For decades, policy makers in governments and multilateral institutions have been attempting to find a workable model that would end poverty. The World Bank’s latest study, Moving out of Poverty: Success from the Bottom Up, offers a change in approach, as it analyses the issue from a perspective closer to the ground. Its major finding, that individual initiatives substantially helped people in pulling themselves out of poverty, should serve as a pointer to policy makers. Of great significance from the standpoint of reshaping poverty eradication strategies is that, of the reasons cited by respondents who have moved out of poverty, the top three were: non-agricultural individual initiatives such as finding a job, investing in business, and migration (60.1 per cent), individual initiative in agriculture (17.4 per cent), and asset accumulation (4.7 per cent). No less noteworthy are the three figuring at the bottom: assistance from non-government organisations (0.3 per cent); illegal activities (0.1 per cent); and lottery/luck (0.0 per cent). As the study rightly observes, “charity-oriented and other paternalistic programmes may ease the pain for a few in the short run, but they are totally inadequate to lift entire nations or communities out of poverty.” What emerges from all this is that the outcomes of poverty eradication programmes could be transient, if they are not supplemented by other state-led support structures, particularly access to healthcare and education.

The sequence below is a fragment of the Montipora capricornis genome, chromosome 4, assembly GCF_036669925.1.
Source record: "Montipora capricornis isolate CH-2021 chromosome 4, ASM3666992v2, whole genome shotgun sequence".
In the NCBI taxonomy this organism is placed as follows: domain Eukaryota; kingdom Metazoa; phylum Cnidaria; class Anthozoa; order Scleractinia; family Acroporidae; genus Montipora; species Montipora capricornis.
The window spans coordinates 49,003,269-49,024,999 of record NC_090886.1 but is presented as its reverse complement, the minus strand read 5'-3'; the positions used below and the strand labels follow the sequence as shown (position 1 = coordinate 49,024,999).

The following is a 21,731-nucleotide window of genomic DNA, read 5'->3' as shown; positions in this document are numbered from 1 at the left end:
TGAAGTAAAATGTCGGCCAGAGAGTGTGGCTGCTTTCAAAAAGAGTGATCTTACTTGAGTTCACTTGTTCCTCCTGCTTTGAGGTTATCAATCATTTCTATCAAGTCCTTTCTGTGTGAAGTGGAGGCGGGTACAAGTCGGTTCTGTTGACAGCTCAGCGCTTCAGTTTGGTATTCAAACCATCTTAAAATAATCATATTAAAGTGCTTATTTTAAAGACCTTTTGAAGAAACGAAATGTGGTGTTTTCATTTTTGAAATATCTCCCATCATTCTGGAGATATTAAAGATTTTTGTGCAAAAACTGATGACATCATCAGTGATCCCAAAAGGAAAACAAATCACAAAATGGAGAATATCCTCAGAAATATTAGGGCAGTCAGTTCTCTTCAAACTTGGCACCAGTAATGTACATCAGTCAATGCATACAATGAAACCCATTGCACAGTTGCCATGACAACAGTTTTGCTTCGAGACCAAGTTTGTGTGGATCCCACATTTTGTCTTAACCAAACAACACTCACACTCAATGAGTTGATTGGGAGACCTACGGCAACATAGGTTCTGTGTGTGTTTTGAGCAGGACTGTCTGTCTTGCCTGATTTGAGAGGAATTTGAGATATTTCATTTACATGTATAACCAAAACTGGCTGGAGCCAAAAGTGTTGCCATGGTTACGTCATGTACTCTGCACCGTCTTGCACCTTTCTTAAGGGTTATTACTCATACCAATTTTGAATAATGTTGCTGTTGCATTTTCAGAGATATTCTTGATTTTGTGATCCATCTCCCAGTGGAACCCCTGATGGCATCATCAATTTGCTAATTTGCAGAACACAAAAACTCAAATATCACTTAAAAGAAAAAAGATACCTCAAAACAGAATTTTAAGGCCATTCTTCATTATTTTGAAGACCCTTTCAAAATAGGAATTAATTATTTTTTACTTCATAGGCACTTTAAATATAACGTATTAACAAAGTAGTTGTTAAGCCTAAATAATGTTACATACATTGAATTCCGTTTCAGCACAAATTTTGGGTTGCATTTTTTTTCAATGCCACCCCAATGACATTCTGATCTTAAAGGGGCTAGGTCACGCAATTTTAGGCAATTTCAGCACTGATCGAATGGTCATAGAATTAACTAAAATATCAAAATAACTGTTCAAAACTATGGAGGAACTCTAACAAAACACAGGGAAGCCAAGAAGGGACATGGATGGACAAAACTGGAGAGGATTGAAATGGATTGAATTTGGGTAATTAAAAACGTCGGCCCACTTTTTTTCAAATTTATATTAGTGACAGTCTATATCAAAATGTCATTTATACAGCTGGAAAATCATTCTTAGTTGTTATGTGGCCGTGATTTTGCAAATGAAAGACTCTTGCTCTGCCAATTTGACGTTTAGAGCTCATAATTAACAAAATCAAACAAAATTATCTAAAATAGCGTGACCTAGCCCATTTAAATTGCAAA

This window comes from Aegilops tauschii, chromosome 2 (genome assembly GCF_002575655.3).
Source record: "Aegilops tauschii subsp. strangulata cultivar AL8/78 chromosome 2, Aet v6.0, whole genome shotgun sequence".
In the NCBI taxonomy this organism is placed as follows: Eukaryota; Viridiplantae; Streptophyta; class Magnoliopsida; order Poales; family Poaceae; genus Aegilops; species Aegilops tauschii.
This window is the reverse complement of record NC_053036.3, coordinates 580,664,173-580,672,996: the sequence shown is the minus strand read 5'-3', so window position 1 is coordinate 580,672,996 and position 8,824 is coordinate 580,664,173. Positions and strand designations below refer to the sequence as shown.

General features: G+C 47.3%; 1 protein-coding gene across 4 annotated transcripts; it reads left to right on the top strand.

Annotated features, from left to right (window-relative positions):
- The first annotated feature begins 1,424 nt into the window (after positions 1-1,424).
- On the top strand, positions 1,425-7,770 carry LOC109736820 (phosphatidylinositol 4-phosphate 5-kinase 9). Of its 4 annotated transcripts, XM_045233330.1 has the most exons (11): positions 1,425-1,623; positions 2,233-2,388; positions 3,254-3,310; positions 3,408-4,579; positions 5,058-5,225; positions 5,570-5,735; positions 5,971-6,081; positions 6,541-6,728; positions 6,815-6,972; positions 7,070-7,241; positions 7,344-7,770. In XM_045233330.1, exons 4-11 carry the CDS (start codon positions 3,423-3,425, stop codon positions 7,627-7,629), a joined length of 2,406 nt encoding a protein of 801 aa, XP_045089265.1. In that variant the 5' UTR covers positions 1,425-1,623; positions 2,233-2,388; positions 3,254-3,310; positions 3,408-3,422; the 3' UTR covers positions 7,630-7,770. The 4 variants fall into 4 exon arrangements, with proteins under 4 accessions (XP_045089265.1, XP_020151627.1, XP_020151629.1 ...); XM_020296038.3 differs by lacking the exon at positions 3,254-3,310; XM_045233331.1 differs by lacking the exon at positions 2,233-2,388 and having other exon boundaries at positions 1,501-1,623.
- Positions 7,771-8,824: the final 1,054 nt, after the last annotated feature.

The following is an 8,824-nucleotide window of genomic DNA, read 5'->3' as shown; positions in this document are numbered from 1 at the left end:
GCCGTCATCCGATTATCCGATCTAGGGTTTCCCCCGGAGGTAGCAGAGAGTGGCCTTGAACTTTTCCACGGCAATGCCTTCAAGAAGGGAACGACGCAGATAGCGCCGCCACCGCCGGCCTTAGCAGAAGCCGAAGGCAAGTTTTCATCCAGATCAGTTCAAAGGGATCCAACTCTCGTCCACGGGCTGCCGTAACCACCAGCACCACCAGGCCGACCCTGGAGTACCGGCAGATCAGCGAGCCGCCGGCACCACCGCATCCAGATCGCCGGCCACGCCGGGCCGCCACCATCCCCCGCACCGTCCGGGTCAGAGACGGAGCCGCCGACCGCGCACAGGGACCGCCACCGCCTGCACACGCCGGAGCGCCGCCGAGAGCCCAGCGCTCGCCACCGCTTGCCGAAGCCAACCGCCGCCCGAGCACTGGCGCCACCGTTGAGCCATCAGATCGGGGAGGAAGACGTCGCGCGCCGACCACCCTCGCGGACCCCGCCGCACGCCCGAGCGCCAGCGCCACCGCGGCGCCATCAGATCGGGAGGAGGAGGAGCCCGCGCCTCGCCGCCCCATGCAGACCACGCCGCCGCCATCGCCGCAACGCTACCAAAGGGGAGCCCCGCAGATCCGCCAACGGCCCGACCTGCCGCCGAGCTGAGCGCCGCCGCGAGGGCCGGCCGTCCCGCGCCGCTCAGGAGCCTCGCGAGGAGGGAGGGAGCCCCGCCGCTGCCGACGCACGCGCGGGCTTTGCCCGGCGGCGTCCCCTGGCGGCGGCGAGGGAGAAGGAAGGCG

In the late 1970s, when poverty eradication became a global priority, about 40 per cent of the developing world lived in absolute poverty (World Development Report 1978). According to the World Bank figures (2008), more than one-fourth of the developing world’s population is living below the poverty line now. The world’s battles against poverty, evidently, are not being won convincingly. Given the magnitude of the crisis, top-down policies tend to spread the benefits thin, resulting in vulnerability and relapse. Since a sharp decline in the level of national/local prosperity is a major cause for individuals slipping into poverty — a proposition endorsed by the latest study — any anti-poverty strategy, to be effective and meaningful, should seek to create a system that improves local economies. There are successful examples, from India and abroad, of initiatives that tapped into the resources of the millions at the bottom of the economic pyramid. The building blocks required for ending poverty are huge social sector investments and economic avenues for the poor to channel their productive capabilities.